More than half of Coral Gables voters favor a renewed push to annex the neighborhood of Little Gables, while over two-thirds support the man behind the move, Mayor Vince Lago, new polling shows.
Public opinion and consulting firm McLaughlin & Associates surveyed 300 randomly selected Coral Gables residents who are likely to vote in the city’s April 11 municipal election. The survey, conducted in early January on behalf of Lago’s re-election campaign, had a 95% confidence interval.
The firm found 55% of voters in the city favor an annexation of Little Gables, a 205-acre area of unincorporated Miami-Dade County surrounded on three sides by Coral Gables neighborhoods.
Twenty-six percent said they oppose annexing the area, while 19% claimed to either not know enough to answer the question or refused to respond.
Asked whether they support allowing residents in Little Gables to vote on the issue too, 65% of respondents said yes, compared to 19% who said no and 17% who didn’t answer.
Efforts to see Coral Gables absorb Little Gables and the nearby High Pines and Ponce Davis neighborhoods have mounted since Lago won the city mayoralty in April 2021. A similar push two years before failed after the Miami-Dade Commission — which has final say in annexations — rejected measures authorizing the annexations, citing a lack of low-income housing for residents in the targeted areas, including those living at Gables Trailer Park in Little Gables.
Proponents of annexation, including Miami-Dade Commissioner Kevin Marino Cabrera, whose district encompasses much of Coral Gables, say it will increase the city’s tax base, bringing millions of dollars in additional revenue into the city’s coffers while extending services to people who only technically don’t live in the city now.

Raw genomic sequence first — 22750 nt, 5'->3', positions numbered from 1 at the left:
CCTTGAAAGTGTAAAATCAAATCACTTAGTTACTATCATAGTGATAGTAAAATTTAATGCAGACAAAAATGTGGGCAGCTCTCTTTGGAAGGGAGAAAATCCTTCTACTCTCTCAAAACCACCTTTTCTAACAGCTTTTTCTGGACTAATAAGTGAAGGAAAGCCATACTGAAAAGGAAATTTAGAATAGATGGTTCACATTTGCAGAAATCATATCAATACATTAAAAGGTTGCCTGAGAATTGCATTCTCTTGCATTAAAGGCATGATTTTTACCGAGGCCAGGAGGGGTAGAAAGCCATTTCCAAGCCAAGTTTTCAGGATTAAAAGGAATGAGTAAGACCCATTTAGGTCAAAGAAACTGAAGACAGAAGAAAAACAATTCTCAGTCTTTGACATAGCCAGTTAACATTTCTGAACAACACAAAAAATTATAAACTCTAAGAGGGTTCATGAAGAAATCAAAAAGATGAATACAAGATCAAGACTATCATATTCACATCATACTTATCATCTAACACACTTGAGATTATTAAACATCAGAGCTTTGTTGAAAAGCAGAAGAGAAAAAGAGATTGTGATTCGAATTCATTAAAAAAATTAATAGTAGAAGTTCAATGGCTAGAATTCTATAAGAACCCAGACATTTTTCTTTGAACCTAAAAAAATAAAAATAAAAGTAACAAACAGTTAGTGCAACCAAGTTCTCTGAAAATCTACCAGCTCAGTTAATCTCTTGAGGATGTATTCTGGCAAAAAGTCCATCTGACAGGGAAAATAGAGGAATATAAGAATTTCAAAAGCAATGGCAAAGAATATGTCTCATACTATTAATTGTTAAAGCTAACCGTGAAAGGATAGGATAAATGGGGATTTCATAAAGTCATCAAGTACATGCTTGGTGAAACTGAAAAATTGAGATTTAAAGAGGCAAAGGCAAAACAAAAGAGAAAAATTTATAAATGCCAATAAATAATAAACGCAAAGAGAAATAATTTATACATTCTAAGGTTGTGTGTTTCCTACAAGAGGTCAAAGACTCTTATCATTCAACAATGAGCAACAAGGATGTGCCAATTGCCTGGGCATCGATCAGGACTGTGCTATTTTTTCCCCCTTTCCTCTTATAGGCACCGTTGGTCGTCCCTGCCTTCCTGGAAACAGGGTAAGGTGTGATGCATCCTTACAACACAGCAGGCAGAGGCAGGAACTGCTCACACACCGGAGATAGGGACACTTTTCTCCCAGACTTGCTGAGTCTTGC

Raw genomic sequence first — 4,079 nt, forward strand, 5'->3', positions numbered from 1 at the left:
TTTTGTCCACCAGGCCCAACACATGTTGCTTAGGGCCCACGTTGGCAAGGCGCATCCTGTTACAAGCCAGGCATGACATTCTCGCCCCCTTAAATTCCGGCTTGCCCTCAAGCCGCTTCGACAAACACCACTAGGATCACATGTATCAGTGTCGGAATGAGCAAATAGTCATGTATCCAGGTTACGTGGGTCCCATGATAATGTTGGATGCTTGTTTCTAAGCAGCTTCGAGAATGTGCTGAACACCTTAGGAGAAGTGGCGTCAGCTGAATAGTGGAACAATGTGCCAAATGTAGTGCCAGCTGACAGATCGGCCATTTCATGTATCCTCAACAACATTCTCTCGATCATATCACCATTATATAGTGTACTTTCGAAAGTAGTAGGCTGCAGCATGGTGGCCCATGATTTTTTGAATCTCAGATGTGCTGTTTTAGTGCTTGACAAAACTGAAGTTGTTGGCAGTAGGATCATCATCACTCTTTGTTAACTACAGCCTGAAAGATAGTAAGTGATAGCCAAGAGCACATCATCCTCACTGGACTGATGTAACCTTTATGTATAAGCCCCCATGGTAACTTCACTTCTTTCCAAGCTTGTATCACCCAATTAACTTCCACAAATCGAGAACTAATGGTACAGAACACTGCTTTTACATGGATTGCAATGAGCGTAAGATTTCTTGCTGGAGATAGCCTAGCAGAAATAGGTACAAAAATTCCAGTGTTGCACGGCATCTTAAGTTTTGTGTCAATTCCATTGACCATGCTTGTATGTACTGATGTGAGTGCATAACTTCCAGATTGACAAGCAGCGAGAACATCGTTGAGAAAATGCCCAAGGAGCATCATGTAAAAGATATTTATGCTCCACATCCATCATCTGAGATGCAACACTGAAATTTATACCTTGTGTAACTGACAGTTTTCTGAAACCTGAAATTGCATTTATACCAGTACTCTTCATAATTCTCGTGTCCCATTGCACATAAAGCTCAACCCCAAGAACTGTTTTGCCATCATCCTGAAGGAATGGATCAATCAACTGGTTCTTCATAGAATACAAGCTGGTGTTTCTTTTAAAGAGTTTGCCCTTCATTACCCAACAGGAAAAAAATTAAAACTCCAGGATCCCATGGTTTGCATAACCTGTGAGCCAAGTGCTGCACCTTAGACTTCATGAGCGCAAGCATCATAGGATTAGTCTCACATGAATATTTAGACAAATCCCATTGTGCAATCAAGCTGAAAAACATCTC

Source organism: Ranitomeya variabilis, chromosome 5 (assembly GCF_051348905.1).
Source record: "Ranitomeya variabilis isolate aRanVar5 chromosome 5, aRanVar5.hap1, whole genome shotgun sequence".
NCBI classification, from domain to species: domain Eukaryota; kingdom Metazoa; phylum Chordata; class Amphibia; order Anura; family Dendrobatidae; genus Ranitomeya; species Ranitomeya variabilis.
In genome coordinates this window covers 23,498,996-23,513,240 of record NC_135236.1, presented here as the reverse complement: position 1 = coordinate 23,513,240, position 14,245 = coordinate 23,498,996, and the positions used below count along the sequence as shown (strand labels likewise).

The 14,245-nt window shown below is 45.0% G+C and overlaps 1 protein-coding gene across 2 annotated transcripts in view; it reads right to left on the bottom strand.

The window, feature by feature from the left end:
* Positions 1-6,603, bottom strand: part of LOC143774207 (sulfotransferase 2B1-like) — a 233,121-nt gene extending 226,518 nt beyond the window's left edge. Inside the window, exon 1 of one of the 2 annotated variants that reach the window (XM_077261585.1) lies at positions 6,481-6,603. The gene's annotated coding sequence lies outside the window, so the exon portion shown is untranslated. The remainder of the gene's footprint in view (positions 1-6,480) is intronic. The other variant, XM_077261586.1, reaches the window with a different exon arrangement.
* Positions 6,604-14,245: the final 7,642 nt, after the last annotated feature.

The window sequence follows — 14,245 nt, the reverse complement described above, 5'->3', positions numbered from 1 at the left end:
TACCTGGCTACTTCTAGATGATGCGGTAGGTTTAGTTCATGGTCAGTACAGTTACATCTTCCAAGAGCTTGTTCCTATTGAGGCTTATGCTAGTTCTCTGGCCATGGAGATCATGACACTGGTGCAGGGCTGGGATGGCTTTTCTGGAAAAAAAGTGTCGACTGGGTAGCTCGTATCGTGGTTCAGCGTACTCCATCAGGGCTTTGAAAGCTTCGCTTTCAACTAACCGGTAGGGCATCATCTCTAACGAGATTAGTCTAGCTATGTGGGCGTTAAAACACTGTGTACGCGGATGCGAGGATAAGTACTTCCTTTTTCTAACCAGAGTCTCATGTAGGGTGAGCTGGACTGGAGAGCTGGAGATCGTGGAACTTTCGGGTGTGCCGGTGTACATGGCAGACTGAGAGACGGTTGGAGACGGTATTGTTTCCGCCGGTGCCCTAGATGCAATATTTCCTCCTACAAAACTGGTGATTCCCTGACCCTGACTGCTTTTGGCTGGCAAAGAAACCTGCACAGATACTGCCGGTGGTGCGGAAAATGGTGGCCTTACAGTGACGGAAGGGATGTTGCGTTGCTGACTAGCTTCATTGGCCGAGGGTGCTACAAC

Opponents, including members of Coral Gables’ firefighters’ union, argue expanding the city’s borders will further strain resources — an assertion 2018 county analyses support. The three neighborhoods would add about 900 acres of serviceable area to the city, equal to a roughly 10% increase in residents.
Potential service to that area and existing parts of the city will likely improve after the construction of a fourth fire station near Sunset Road. The $12.8 million facility, set to begin rising in the second half of 2023, will add 15 more firefighters over the next three years and an additional rescue unit, Coral Gables Fire Chief Marcos De La Rosa told Miami Today late last month.
That’s on top of a 14% increase in call volumes over the last five years for emergency services, according to the union, which last month moved to arbitration with the city after two years of deadlocked contract negotiations.
Lago, who has stressed that the city wants to reach an outcome to those negotiations that benefits residents and satisfies the needs of the city and union, is quite popular among Coral Gables voters, pollsters found. That bodes well for his re-election bid in two months.
Sixty-nine percent of likely Coral Gables voters said they approve of the job Lago has done since taking office, compared to 17% who disapprove and 14% who couldn’t or didn’t answer.
A third who favor Lago said they feel “strongly” that he’s done a good job. The remainder felt so “somewhat.”
Regarding how the annexations would impact the speed and quality of fire rescue services, Lago told Florida Politics last month the planned fourth Coral Gables fire station will help. It will be the first new firehouse built in the city since 1993, Fire Chief Marcos De La Rosa told Miami Today.